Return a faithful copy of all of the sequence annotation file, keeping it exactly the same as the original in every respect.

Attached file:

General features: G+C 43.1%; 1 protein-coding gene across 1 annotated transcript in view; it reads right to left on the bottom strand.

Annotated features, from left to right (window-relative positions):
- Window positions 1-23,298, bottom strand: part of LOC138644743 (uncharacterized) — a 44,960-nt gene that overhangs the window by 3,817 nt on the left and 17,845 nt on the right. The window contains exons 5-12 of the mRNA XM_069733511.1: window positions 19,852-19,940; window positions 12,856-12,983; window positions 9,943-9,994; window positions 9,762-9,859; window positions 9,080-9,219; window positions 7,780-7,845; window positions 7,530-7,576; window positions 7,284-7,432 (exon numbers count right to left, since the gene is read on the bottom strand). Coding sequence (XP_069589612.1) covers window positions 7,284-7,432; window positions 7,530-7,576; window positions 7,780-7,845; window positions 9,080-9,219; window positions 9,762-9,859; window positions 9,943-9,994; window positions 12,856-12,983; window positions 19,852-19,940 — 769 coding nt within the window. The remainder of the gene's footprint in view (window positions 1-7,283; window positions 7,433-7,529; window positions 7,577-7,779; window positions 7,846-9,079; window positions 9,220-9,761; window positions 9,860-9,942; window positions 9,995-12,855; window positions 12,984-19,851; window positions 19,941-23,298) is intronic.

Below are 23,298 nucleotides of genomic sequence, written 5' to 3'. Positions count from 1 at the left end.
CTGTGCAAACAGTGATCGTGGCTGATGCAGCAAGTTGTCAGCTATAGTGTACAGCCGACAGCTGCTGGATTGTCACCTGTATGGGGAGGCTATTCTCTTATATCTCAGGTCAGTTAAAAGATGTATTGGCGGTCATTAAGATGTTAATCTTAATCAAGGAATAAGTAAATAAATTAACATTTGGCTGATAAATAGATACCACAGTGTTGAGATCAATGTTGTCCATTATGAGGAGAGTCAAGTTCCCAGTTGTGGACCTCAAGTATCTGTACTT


General features: G+C 43.1%; 1 protein-coding gene across 1 annotated transcript in view; it reads right to left on the bottom strand.

Annotated features, from left to right (window-relative positions):
- Window positions 1-23,298, bottom strand: part of LOC138644743 (uncharacterized) — a 44,960-nt gene that overhangs the window by 3,817 nt on the left and 17,845 nt on the right. The window contains exons 5-12 of the mRNA XM_069733511.1: window positions 19,852-19,940; window positions 12,856-12,983; window positions 9,943-9,994; window positions 9,762-9,859; window positions 9,080-9,219; window positions 7,780-7,845; window positions 7,530-7,576; window positions 7,284-7,432 (exon numbers count right to left, since the gene is read on the bottom strand). Coding sequence (XP_069589612.1) covers window positions 7,284-7,432; window positions 7,530-7,576; window positions 7,780-7,845; window positions 9,080-9,219; window positions 9,762-9,859; window positions 9,943-9,994; window positions 12,856-12,983; window positions 19,852-19,940 — 769 coding nt within the window. The remainder of the gene's footprint in view (window positions 1-7,283; window positions 7,433-7,529; window positions 7,577-7,779; window positions 7,846-9,079; window positions 9,220-9,761; window positions 9,860-9,942; window positions 9,995-12,855; window positions 12,984-19,851; window positions 19,941-23,298) is intronic.

Below are 23,298 nucleotides of genomic sequence, written 5' to 3'. Positions count from 1 at the left end.
CTGTGCAAACAGTGATCGTGGCTGATGCAGCAAGTTGTCAGCTATAGTGTACAGCCGACAGCTGCTGGATTGTCACCTGTATGGGGAGGCTATTCTCTTATATCTCAGGTCAGTTAAAAGATGTATTGGCGGTCATTAAGATGTTAATCTTAATCAAGGAATAAGTAAATAAATTAACATTTGGCTGATAAATAGATACCACAGTGTTGAGATCAATGTTGTCCATTATGAGGAGAGTCAAGTTCCCAGTTGTGGACCTCAAGTATCTGTACTT